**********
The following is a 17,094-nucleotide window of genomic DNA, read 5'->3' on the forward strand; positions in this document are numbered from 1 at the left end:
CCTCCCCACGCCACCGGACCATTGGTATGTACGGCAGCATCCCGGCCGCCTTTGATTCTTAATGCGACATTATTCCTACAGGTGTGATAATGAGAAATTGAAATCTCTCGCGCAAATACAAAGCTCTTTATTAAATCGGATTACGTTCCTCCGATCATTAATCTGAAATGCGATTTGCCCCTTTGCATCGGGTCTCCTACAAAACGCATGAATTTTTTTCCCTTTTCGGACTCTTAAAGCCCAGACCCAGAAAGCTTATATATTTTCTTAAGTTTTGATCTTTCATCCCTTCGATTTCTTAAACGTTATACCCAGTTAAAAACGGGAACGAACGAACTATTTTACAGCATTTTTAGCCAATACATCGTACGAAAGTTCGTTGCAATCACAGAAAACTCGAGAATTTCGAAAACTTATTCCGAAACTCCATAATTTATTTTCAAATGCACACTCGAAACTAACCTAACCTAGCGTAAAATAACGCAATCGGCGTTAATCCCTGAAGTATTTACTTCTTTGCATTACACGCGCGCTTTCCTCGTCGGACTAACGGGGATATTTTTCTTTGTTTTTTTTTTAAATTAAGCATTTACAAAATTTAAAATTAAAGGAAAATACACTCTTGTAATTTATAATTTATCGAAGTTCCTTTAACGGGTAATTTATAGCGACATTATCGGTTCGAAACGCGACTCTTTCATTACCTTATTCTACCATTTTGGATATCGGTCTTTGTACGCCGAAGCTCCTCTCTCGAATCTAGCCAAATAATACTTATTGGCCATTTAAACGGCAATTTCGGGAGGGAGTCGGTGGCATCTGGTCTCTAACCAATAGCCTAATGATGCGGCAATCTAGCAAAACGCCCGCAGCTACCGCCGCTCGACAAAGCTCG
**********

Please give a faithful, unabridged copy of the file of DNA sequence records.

The following is a 17,094-nucleotide window of genomic DNA, read 5'->3' on the forward strand; positions in this document are numbered from 1 at the left end:
CCTCCCCACGCCACCGGACCATTGGTATGTACGGCAGCATCCCGGCCGCCTTTGATTCTTAATGCGACATTATTCCTACAGGTGTGATAATGAGAAATTGAAATCTCTCGCGCAAATACAAAGCTCTTTATTAAATCGGATTACGTTCCTCCGATCATTAATCTGAAATGCGATTTGCCCCTTTGCATCGGGTCTCCTACAAAACGCATGAATTTTTTTCCCTTTTCGGACTCTTAAAGCCCAGACCCAGAAAGCTTATATATTTTCTTAAGTTTTGATCTTTCATCCCTTCGATTTCTTAAACGTTATACCCAGTTAAAAACGGGAACGAACGAACTATTTTACAGCATTTTTAGCCAATACATCGTACGAAAGTTCGTTGCAATCACAGAAAACTCGAGAATTTCGAAAACTTATTCCGAAACTCCATAATTTATTTTCAAATGCACACTCGAAACTAACCTAACCTAGCGTAAAATAACGCAATCGGCGTTAATCCCTGAAGTATTTACTTCTTTGCATTACACGCGCGCTTTCCTCGTCGGACTAACGGGGATATTTTTCTTTGTTTTTTTTTTAAATTAAGCATTTACAAAATTTAAAATTAAAGGAAAATACACTCTTGTAATTTATAATTTATCGAAGTTCCTTTAACGGGTAATTTATAGCGACATTATCGGTTCGAAACGCGACTCTTTCATTACCTTATTCTACCATTTTGGATATCGGTCTTTGTACGCCGAAGCTCCTCTCTCGAATCTAGCCAAATAATACTTATTGGCCATTTAAACGGCAATTTCGGGAGGGAGTCGGTGGCATCTGGTCTCTAACCAATAGCCTAATGATGCGGCAATCTAGCAAAACGCCCGCAGCTACCGCCGCTCGACAAAGCTCG